‘Antique’ doesn’t have quite the same significance in Cuba. There is an abundance of antiquity in this country for many reasons, but certainly years of economic hardship and trade constraints contributed to a make-do-and-mend culture that has kept everyday items in circulation longer than in other places. Fifty-year-old American Buicks are passed down through generations patched up with Chinese parts and perfectly preserved dinner sets from the 1800s are still in daily use.
While the young of Cuba hanker after newer cars and faster electronics, for visitors it creates a unique aesthetic. The heavy Victorian furnishings stand somewhat staid and sober against the world of bright Caribbean colors and the constant stream of music. People call this country a time warp, but it’s unlike anything that’s come before.
The houses of ordinary people, surviving on a modest state-controlled income, may have a chandelier hanging above the dining room table that could be worth thousands of dollars back home. Not that it would do them much good - a ban on exporting antiques has preserved the country’s colonial stock from foreign pilfering with amazing efficiency.
With the tourist industry in the country booming, naturally proprietors and restaurateurs are aware of the appeal of their abuela’s best china, and nowhere is this more apparent than Trinidad, known as the Museum City. Like the Disneyland of Cuba, this picture perfect spot plays up to all our Cuban daydreams. The rows of houses are brightly painted, the streets are cobbled and by night, as the sunsets behind the palms in the church square, musicians take to the steps of Casa de La Musica to play while visitors and locals dance.
After amassing a sugar cane fortune in the 18th century, the town grew fat with grand mansions and decorative squares. But when the trade collapsed, it was abandoned, and remained a sleepy outpost until UNESCO awarded it World Heritage Site status in 1988. This saved it from the decay seen on the streets of Havana, and you can now lose yourself in a historical fantasyland.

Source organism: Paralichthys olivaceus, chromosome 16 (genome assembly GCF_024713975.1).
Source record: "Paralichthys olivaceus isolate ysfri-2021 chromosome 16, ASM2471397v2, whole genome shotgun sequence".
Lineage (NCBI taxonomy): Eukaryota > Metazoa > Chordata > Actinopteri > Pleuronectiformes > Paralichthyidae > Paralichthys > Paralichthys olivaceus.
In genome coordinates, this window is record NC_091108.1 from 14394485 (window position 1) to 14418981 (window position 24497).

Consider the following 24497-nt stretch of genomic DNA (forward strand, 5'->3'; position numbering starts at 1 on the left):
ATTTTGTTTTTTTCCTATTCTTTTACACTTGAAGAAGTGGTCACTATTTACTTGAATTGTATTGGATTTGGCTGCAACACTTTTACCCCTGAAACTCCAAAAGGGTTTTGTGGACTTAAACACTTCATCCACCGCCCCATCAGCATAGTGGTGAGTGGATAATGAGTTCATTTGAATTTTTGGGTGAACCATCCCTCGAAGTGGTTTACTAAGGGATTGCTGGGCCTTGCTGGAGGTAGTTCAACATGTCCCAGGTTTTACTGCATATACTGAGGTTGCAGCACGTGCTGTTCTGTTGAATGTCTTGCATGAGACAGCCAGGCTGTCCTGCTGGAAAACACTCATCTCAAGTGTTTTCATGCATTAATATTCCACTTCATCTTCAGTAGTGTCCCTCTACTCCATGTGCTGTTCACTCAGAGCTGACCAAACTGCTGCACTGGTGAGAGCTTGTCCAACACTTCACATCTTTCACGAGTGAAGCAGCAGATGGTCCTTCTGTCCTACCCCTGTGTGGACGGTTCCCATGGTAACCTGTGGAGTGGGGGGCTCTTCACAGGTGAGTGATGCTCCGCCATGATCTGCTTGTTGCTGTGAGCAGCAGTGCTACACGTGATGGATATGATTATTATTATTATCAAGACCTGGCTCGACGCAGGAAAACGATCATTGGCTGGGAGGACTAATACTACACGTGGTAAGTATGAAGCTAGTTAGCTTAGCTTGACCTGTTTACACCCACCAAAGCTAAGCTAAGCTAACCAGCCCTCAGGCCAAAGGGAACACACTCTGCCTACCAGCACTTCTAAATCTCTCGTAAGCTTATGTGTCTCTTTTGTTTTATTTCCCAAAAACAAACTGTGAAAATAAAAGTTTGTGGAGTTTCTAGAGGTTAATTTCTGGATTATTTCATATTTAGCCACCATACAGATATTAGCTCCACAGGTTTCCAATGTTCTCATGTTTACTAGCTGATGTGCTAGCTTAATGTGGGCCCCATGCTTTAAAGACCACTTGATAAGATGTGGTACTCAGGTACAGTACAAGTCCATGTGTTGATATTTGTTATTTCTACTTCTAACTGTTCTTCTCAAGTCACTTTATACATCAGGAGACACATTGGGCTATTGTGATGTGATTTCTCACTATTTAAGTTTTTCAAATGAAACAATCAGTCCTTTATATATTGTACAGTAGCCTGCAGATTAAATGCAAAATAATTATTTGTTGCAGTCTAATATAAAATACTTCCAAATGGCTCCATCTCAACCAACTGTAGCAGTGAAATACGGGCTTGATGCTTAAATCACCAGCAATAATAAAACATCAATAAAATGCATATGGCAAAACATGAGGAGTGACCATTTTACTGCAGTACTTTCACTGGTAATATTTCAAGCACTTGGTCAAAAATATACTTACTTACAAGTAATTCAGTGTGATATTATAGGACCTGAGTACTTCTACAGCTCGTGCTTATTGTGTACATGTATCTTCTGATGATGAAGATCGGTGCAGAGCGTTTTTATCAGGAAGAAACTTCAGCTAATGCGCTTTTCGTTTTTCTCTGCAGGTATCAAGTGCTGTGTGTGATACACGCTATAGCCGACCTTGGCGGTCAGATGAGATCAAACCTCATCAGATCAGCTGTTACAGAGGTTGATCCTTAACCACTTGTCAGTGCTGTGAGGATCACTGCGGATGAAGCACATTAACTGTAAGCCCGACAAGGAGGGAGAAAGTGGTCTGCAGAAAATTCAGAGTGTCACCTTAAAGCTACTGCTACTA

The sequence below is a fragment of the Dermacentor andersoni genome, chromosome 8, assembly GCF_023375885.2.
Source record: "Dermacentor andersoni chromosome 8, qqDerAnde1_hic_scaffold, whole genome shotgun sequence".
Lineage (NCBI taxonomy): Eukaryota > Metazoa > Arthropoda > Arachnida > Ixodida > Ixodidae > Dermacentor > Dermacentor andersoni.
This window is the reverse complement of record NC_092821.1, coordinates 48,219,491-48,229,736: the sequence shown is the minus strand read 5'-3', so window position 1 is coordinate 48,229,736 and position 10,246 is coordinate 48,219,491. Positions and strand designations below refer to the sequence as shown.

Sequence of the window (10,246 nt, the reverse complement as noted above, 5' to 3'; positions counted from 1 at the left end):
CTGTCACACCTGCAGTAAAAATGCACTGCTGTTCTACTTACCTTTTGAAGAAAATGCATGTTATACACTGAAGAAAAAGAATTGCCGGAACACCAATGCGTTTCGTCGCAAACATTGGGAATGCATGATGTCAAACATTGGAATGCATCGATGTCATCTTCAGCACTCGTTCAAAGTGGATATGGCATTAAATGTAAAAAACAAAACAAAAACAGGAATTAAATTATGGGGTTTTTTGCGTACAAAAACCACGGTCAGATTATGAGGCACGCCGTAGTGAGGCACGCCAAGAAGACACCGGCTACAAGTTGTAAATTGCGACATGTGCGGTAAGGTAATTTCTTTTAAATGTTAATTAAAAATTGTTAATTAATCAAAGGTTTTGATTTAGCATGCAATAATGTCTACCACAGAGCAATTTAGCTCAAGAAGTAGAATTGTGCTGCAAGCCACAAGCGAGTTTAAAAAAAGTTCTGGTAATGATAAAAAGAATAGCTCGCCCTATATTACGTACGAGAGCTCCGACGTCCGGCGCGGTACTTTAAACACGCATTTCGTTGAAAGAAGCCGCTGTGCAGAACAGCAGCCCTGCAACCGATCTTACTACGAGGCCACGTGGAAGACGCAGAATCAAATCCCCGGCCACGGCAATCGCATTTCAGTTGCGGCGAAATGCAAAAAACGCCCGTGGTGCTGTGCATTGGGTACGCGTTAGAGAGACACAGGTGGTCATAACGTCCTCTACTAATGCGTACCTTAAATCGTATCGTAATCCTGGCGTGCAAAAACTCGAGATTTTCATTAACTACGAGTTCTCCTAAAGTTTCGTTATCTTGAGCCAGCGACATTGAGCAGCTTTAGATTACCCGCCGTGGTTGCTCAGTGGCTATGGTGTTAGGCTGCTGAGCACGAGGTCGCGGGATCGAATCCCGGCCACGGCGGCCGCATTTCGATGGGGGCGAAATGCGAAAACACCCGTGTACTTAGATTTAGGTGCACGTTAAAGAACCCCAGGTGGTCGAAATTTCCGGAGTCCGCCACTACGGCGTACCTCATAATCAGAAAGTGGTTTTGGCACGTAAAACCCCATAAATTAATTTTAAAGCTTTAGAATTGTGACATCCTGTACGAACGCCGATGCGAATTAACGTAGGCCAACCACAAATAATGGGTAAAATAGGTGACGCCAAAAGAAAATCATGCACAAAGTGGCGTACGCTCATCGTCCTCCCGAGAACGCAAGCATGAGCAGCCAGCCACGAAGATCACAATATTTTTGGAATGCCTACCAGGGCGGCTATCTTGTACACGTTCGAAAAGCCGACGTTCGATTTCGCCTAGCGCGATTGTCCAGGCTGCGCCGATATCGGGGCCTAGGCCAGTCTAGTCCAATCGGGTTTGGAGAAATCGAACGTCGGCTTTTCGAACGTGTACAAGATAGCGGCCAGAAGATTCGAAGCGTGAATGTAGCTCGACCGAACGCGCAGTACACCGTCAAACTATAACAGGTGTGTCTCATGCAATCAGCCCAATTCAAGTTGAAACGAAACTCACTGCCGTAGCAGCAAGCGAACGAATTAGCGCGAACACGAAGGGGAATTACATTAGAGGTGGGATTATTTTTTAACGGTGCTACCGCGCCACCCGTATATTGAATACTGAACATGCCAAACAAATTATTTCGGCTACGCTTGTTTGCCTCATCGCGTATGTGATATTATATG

The houses here are famous for their antique-laden rooms and there are more museums than anywhere else in Cuba. The former homes of the sugar-rich aristocracy have become shrines to the colonial heyday of the city, such as the impressive 18th century Palacio Brunet. Now housing the Museo Romántico, it was originally named after the daughter of Don Jose Mariano Borrell y Padron, one of the richest men in Trinidad responsible for much of the city’s finery.
But shelves of antiques can bore even the most enthusiastic. Eating amidst them is another matter. Restaurant Sol Ananda (#45 Frente a la Plaza Mayor) is a veritable museum in itself. Run by the same people behind famous paladar Sol y Son, they spent five years restoring a 1850s mansion - once home to the governor of Trinidad, I believe - to its former glory and packed it full of original European antiques. Eat at one of the two tables in the bedroom, and make believe this is your boudoir. They curated the entire building with incredible attention to detail down to the 1920s shoes stacked on the shelves of the wardrobe.
Another restaurant harking back to the city's illustrious past, Museo 1514 (#515 Simon Bolivar), will make you regret not packing your long gloves or top hat. The long dining table in the courtyard is especially atmospheric, and every place is laid to perfection.
But all of this can, at times, feel like a flight of fancy. A whimsy far removed from reality. As travelers we want to be part of the beating heart of any city we explore. So, go sit on the stone steps leading up to Iglesia Parroquial de la Santísima Trinidad on Plaza Mayor in a fading sunbeam; as the sky is slowly stained red, people will gather around you; a few musicians will start to play; and then the dancing will begin and will continue late into the night. This happens night after night, and has happened in one guise or another for as long as people can remember.